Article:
viii. Once the President has assented to the amendment bills, they are promulgated as Acts of Parliament. The promulgation date of an Amendment Act serves as the implementation date for all the sections of that particular Amendment Act where a specific commencement date is not stated. Where a specific date (which can be retrospective) is provided for a section in an Amendment Act, that will be the commencement date of that particular section on promulgation.
The Spanish tax laws have not a fixed modification term. The frequency depends on the need of the Country and the political will.
However, Spanish tax laws are modified quite often and usually every year.
Budget Law to be approved yearly usually amends tax laws, yet according to Spanish Constitution Budget Law modifications cannot be substantial.
Sometimes modifications are included in all types of law and not necessarily in specific tax laws.
When there is a major modification of the tax laws, the Ministry of Finance publishes a draft of the bill of Law for public comments. After a reasonable period of time, the Government sends the proposed tax bills to the Parliament that could approve, reject or amend the bill before it became a Law.
In case of extremely urgent need, the Government can approve a Royal Decree-law that is a law and becomes immediately applicable, however this Royal Decree-law shall be ratified by the Parliament within 30 days after approval by the Government. The Constitutional Court can review to what extent there was an extremely urgent need.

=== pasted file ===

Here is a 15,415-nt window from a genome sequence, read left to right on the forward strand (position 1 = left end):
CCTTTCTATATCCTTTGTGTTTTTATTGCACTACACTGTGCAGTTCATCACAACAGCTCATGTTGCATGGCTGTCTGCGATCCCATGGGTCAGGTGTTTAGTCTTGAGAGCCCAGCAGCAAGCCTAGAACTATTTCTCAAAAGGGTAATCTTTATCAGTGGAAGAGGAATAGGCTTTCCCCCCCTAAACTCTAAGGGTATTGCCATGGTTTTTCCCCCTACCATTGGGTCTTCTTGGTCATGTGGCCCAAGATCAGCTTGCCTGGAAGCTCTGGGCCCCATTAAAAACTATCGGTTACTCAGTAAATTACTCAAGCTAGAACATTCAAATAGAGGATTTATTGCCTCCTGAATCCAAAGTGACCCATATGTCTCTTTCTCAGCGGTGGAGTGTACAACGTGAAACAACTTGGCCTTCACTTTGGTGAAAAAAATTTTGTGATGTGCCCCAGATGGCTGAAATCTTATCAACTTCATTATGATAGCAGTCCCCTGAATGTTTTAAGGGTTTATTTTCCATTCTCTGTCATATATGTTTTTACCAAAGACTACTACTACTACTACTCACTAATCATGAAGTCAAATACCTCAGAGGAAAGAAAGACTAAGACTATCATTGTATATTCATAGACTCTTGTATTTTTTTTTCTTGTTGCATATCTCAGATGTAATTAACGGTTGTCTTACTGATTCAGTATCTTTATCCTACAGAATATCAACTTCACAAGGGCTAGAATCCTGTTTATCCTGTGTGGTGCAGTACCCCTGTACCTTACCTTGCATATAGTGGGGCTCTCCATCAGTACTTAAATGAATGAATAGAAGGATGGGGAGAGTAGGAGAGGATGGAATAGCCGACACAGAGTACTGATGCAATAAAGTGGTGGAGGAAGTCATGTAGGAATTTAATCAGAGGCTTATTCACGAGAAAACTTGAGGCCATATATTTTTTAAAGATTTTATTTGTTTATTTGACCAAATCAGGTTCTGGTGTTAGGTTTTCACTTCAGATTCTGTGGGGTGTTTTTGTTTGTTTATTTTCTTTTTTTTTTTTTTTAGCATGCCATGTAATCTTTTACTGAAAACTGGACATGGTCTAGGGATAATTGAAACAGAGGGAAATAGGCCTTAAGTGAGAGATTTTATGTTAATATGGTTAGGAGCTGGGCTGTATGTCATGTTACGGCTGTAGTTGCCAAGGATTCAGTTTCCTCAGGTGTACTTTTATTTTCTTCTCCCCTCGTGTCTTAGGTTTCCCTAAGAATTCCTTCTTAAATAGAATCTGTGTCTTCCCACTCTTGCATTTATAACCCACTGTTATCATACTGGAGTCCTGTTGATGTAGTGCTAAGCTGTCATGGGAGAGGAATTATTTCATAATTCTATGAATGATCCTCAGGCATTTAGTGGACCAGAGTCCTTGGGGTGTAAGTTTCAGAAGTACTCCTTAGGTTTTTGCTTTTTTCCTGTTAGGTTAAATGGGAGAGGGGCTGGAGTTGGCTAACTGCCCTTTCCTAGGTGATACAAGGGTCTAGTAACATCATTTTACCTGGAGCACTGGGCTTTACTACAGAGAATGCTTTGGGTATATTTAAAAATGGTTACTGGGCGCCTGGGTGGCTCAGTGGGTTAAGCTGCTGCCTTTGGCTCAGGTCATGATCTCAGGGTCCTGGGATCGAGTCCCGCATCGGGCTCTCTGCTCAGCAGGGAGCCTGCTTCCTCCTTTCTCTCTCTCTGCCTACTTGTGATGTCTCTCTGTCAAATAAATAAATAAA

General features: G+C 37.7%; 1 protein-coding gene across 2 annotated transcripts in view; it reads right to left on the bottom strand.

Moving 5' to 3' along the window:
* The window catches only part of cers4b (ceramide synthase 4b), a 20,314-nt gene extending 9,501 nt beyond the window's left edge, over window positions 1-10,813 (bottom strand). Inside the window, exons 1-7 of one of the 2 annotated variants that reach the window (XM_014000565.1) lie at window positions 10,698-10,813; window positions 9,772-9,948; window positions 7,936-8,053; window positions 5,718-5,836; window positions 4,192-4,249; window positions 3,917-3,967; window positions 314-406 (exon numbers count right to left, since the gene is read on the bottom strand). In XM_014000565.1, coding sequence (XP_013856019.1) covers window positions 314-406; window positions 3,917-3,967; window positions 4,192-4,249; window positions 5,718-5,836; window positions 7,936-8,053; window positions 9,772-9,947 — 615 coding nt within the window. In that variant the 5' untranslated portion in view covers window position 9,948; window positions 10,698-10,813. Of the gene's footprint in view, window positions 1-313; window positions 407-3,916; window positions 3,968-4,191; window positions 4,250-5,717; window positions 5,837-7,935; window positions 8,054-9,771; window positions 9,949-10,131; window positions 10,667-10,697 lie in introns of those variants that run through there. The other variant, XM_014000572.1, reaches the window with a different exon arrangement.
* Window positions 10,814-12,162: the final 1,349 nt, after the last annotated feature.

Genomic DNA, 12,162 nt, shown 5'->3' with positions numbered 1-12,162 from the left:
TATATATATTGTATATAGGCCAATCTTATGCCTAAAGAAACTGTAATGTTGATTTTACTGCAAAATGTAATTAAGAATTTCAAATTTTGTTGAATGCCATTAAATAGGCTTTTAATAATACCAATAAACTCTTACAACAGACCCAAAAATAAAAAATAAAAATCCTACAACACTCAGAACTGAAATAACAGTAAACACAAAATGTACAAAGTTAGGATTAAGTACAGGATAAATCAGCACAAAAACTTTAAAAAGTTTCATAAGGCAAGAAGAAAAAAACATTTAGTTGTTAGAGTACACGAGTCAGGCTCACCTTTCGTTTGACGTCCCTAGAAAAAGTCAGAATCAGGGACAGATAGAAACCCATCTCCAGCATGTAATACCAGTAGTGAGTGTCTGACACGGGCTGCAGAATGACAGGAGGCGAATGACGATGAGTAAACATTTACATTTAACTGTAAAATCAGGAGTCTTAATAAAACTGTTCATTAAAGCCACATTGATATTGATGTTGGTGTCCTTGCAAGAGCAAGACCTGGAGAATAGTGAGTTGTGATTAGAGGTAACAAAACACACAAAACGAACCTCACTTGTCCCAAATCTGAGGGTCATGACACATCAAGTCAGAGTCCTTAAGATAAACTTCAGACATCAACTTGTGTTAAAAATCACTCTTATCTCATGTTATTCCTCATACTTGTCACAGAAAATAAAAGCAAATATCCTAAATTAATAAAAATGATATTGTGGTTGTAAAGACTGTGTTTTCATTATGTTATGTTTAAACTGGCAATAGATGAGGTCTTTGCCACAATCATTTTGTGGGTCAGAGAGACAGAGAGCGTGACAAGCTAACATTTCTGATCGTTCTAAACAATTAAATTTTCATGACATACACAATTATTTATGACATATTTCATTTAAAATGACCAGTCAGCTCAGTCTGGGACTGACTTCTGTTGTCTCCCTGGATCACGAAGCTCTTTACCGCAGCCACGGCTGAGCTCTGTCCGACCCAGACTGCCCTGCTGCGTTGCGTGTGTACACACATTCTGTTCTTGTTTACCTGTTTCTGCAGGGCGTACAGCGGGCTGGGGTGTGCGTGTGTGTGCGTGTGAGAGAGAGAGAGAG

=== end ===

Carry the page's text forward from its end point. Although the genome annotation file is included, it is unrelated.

In recent years the Government has considered that a situation of deficit constitutes an extremely urgent need and on this basis approved Royal Decree-law increasing existing taxes.
After approval of the Parliament, the bill will be signed into law by the King and published in the state Gazette. Generally, new laws enter into force the day after the publication.
Swiss tax laws are not required to be updated or replaced at predetermined intervals. However, almost every year, the Swiss Parliament adds or amends individual provisions of the Swiss Federal Income Tax Act. At a cantonal level, tax laws are also regularly amended by the different cantonal parliaments.
Amendments can be introduced by the Parliament, the Federal Council, the cantons, the associations and by the Swiss people. Indeed both at the federal and the cantonal level, amendments can be introduced by popular initiative or parliamentary motion.
Significant amendments are published in draft form for consultation and include a comment period. The consultation process for tax law amendments usually includes the cantons, political parties, associations, cities, as well as the affected economic sectors. Generally, anyone can express his or her view during the consultation period, even if that person has not been specifically requested to provide an opinion
Congress periodically amends the Internal Revenue Code (the “Code”) through the normal legislative process. Changes to the Code, like other statutes, require approval by both houses of Congress (the House of Representatives and the Senate) and the President to the United States. In recent years, it has been difficult for Congress to pass significant tax legislation where the two major political parties split control of the Presidency or either House of Congress.